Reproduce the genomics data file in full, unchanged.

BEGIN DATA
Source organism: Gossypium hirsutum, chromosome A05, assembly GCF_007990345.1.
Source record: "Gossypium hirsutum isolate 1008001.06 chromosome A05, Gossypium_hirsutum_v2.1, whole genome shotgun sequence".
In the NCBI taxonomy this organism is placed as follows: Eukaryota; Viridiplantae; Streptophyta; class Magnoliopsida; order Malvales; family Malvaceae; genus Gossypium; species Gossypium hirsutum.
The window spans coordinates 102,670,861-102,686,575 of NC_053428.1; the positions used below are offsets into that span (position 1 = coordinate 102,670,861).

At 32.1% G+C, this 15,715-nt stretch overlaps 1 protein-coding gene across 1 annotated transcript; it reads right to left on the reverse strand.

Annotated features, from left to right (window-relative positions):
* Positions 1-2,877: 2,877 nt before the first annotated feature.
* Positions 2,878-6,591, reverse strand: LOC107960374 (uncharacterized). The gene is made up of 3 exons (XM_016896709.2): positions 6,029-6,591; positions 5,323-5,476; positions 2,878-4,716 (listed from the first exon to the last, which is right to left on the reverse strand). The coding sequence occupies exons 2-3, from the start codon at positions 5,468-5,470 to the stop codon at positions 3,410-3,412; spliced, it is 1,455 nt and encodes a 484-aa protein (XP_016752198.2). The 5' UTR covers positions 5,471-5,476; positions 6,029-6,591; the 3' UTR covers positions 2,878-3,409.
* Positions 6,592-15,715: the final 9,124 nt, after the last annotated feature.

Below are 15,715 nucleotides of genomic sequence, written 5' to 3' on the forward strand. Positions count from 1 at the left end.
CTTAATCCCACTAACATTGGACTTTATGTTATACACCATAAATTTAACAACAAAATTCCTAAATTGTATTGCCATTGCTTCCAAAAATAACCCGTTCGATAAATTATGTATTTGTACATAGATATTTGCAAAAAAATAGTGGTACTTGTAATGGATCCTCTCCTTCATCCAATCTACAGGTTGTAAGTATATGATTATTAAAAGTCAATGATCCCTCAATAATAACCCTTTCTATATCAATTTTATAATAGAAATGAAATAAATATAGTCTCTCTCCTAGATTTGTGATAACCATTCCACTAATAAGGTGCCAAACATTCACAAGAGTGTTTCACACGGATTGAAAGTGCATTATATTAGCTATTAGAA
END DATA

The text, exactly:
Source organism: Gossypium hirsutum, chromosome A05, assembly GCF_007990345.1.
Source record: "Gossypium hirsutum isolate 1008001.06 chromosome A05, Gossypium_hirsutum_v2.1, whole genome shotgun sequence".
In the NCBI taxonomy this organism is placed as follows: Eukaryota; Viridiplantae; Streptophyta; class Magnoliopsida; order Malvales; family Malvaceae; genus Gossypium; species Gossypium hirsutum.
The window spans coordinates 102,670,861-102,686,575 of NC_053428.1; the positions used below are offsets into that span (position 1 = coordinate 102,670,861).

At 32.1% G+C, this 15,715-nt stretch overlaps 1 protein-coding gene across 1 annotated transcript; it reads right to left on the reverse strand.

Annotated features, from left to right (window-relative positions):
* Positions 1-2,877: 2,877 nt before the first annotated feature.
* Positions 2,878-6,591, reverse strand: LOC107960374 (uncharacterized). The gene is made up of 3 exons (XM_016896709.2): positions 6,029-6,591; positions 5,323-5,476; positions 2,878-4,716 (listed from the first exon to the last, which is right to left on the reverse strand). The coding sequence occupies exons 2-3, from the start codon at positions 5,468-5,470 to the stop codon at positions 3,410-3,412; spliced, it is 1,455 nt and encodes a 484-aa protein (XP_016752198.2). The 5' UTR covers positions 5,471-5,476; positions 6,029-6,591; the 3' UTR covers positions 2,878-3,409.
* Positions 6,592-15,715: the final 9,124 nt, after the last annotated feature.

Below are 15,715 nucleotides of genomic sequence, written 5' to 3' on the forward strand. Positions count from 1 at the left end.
CTTAATCCCACTAACATTGGACTTTATGTTATACACCATAAATTTAACAACAAAATTCCTAAATTGTATTGCCATTGCTTCCAAAAATAACCCGTTCGATAAATTATGTATTTGTACATAGATATTTGCAAAAAAATAGTGGTACTTGTAATGGATCCTCTCCTTCATCCAATCTACAGGTTGTAAGTATATGATTATTAAAAGTCAATGATCCCTCAATAATAACCCTTTCTATATCAATTTTATAATAGAAATGAAATAAATATAGTCTCTCTCCTAGATTTGTGATAACCATTCCACTAATAAGGTGCCAAACATTCACAAGAGTGTTTCACACGGATTGAAAGTGCATTATATTAGCTATTAGAA